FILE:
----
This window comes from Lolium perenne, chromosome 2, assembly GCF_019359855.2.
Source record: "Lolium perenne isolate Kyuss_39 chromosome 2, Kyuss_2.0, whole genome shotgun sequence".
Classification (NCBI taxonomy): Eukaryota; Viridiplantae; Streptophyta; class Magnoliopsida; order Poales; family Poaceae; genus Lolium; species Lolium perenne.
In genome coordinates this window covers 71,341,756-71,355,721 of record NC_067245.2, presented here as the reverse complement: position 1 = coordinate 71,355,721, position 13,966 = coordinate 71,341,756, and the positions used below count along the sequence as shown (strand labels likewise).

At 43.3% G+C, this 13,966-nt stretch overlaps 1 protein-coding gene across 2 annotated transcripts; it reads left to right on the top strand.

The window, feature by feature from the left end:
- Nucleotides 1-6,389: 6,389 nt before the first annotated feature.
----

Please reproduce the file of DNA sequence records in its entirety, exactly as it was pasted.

This window comes from Lolium perenne, chromosome 2, assembly GCF_019359855.2.
Source record: "Lolium perenne isolate Kyuss_39 chromosome 2, Kyuss_2.0, whole genome shotgun sequence".
Classification (NCBI taxonomy): Eukaryota; Viridiplantae; Streptophyta; class Magnoliopsida; order Poales; family Poaceae; genus Lolium; species Lolium perenne.
In genome coordinates this window covers 71,341,756-71,355,721 of record NC_067245.2, presented here as the reverse complement: position 1 = coordinate 71,355,721, position 13,966 = coordinate 71,341,756, and the positions used below count along the sequence as shown (strand labels likewise).

At 43.3% G+C, this 13,966-nt stretch overlaps 1 protein-coding gene across 2 annotated transcripts; it reads left to right on the top strand.

The window, feature by feature from the left end:
- Nucleotides 1-6,389: 6,389 nt before the first annotated feature.